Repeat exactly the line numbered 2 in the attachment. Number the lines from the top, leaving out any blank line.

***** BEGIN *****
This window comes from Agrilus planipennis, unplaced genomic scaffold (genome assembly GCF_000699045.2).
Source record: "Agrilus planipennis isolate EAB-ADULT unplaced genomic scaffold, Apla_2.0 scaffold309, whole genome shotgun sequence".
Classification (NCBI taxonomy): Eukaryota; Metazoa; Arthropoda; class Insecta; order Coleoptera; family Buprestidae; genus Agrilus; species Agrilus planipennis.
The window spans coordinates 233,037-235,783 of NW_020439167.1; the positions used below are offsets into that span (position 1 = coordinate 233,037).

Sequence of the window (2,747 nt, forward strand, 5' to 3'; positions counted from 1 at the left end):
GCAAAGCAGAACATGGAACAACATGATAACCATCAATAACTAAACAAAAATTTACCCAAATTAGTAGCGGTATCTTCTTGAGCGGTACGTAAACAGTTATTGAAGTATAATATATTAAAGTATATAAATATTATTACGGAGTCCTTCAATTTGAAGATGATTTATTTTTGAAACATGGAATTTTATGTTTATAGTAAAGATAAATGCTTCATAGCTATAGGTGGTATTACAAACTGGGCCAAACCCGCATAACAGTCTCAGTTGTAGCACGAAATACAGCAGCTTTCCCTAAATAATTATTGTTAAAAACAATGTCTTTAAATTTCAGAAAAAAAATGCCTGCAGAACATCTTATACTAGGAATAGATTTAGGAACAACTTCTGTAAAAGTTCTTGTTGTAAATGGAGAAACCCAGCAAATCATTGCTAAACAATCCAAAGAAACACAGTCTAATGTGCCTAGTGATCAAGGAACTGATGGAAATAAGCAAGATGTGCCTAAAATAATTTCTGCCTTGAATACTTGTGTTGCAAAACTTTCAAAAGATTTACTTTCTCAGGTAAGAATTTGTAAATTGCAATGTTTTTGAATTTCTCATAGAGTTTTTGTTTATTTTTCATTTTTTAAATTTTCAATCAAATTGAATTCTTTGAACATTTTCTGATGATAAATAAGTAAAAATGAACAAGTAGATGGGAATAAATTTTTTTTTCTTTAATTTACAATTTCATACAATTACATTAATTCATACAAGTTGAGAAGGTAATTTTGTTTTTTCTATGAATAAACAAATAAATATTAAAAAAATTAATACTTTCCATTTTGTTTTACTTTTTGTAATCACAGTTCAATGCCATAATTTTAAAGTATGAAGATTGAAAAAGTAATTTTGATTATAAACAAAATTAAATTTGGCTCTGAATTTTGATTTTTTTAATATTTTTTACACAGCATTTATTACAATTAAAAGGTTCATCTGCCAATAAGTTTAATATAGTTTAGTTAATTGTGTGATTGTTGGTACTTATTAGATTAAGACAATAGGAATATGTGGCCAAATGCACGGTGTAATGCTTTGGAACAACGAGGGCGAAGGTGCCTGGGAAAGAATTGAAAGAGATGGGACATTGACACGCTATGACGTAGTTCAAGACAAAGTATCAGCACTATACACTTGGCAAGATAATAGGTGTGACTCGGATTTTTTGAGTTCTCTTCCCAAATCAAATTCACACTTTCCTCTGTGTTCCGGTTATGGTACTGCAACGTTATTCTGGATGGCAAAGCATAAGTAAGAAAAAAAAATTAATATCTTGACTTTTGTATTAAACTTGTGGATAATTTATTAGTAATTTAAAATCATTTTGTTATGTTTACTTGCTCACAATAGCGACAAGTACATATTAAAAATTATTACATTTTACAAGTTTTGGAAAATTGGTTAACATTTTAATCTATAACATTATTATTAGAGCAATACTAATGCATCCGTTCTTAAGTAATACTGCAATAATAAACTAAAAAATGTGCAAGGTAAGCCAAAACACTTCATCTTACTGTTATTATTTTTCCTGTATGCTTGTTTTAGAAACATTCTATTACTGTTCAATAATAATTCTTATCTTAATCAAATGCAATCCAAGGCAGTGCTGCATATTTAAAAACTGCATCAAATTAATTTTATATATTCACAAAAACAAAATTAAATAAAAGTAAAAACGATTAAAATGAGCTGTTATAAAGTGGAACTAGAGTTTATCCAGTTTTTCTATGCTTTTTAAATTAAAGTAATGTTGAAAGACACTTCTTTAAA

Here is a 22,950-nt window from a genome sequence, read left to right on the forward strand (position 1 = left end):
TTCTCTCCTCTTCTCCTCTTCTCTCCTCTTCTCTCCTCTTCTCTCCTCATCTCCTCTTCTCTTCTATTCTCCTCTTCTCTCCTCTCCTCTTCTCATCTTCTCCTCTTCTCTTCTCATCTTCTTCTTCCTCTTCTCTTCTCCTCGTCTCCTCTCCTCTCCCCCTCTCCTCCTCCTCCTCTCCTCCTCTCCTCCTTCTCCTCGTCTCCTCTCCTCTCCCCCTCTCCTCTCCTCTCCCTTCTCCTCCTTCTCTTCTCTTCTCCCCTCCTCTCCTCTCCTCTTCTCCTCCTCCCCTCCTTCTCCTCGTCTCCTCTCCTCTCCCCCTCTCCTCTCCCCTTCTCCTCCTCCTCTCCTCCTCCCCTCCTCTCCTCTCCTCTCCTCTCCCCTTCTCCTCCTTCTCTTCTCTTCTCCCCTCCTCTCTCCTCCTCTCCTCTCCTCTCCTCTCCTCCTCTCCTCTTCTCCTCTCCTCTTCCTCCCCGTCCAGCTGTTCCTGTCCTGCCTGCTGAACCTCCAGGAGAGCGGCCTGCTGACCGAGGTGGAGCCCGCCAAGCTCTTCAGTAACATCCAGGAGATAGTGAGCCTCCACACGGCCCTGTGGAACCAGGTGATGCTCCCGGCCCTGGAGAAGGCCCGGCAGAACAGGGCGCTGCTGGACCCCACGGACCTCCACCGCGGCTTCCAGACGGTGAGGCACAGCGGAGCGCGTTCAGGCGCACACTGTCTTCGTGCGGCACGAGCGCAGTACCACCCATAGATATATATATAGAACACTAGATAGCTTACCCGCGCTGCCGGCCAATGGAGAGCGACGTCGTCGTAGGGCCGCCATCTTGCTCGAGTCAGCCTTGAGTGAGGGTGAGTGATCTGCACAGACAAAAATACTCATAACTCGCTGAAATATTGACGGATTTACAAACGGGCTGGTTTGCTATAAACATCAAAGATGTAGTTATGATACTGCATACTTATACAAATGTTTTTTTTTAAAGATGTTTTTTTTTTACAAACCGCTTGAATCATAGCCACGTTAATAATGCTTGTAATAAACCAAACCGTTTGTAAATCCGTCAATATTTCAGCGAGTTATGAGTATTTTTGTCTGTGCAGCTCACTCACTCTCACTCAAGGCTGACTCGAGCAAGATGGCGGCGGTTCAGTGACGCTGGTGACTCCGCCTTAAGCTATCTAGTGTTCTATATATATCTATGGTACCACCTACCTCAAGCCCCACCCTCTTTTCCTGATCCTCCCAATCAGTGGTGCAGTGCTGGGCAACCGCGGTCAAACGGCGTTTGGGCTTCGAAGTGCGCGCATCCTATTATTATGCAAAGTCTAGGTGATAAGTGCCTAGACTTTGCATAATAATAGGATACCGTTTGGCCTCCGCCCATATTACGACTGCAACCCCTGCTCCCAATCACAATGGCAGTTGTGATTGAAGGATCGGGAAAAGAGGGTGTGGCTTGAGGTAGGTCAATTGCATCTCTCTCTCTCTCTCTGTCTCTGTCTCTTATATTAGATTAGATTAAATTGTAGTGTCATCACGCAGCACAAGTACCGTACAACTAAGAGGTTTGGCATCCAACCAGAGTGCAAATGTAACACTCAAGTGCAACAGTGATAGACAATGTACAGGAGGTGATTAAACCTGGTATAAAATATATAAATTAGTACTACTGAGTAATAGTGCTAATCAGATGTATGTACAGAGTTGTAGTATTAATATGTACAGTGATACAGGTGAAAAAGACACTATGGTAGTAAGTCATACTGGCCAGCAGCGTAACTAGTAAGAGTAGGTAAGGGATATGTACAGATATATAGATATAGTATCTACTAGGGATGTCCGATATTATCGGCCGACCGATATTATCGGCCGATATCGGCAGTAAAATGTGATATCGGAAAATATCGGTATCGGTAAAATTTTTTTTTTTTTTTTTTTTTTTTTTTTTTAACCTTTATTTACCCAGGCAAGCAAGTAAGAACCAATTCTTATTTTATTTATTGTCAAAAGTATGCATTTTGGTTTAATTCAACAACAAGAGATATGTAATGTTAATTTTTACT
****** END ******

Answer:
Source record: "Agrilus planipennis isolate EAB-ADULT unplaced genomic scaffold, Apla_2.0 scaffold309, whole genome shotgun sequence".